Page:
This sudden inability to insure vessels and cargo is taking place in the air and at sea. The U.K. announced last week it would ban Russia’s aviation and space industries from the London-based insurance and reinsurance markets — the world’s largest — making it much more difficult for airlines flying either passengers or cargo to obtain insurance.
A lack of access to insurance isn’t the only hurdle Russia’s aviation sector faces. Global airlines rely on one or more of a trio of software companies — Sabre, Amadeus and Travelport — to expedite bookings and reservations. All three have effectively kicked the Russian national airline Aeroflot off their global distribution systems. The global distribution ecosystem is a part of the airline business rarely seen or noticed by passengers, but it is a critical link between corporations, travel agencies and airlines’ booking systems.
“The private sector is doing what the U.S. and E.U. were more reticent to do: Punish Russia’s oil and gas sector directly,” said Cullen S. Hendrix, a professor at the Korbel School of International Studies at the University of Denver, in an email.
Part of that reluctance stems from an unwillingness to be in violation of not just current sanctions but to avoid any additional penalties that might be added later, Hendrix said, citing the unwillingness of some firms to touch Russian products, even at steep discounts. But the PR fallout looms as an even bigger worry, he said. “The reality and optics of doing business with Russian state-owned or state-aligned firms are just terrible; is the discount worth having your name mentioned in stories about the bombardment of civilian targets and a massive refugee crisis?”
Enterprise software giants SAP and Oracle both said on Wednesday they were suspending activities in Russia. Oracle said via Twitter it had “suspended all operations” in Russia. SAP published a post from CEO Christian Klein that read, “We are stopping business in Russia aligned with sanctions and, in addition, pausing all sales of SAP services and products in Russia.”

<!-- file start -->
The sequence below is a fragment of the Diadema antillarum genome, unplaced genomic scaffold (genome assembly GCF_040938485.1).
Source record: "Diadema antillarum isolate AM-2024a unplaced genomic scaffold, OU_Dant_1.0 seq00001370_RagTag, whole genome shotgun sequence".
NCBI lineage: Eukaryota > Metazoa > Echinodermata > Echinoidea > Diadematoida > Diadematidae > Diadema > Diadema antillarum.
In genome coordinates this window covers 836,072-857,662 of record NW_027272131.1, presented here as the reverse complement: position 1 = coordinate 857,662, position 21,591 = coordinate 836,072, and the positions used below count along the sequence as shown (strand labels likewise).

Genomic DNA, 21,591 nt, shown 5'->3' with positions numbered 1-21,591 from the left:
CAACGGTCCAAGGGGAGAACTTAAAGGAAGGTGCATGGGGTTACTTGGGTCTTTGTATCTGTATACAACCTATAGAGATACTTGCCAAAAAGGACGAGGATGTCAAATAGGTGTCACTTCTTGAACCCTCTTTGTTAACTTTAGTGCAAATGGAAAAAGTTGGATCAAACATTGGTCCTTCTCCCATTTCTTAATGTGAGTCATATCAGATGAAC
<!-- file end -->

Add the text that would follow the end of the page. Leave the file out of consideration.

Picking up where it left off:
Microsoft president Brad Smith said in a blog post Friday the software company had suspended new sales in Russia. In addition, “[W]e are stopping many aspects of our business in Russia,” to comply with sanctions, he said. Apple halted online sales of its products in Russia and also stopped its Apple Pay service inside the country.
While it is unclear to what extent these companies are separating themselves from their Russian customers, experts said any action that cut off Russian business customers from having access to the vital tech services these companies provide could quickly become a quagmire.
“Anything involving a database, accessing information … would potentially be susceptible to problems,” said Moore, the George Washington University professor, since much of corporate IT architecture is built on a foundation of interlocking technology.
“The DNA of a system is how different computers speak with each other,” Moore said.
“We’re a consumer and data-driven economy, so these software companies are really getting into the bones and sinew of commercial transactions. It’s not a flesh wound.”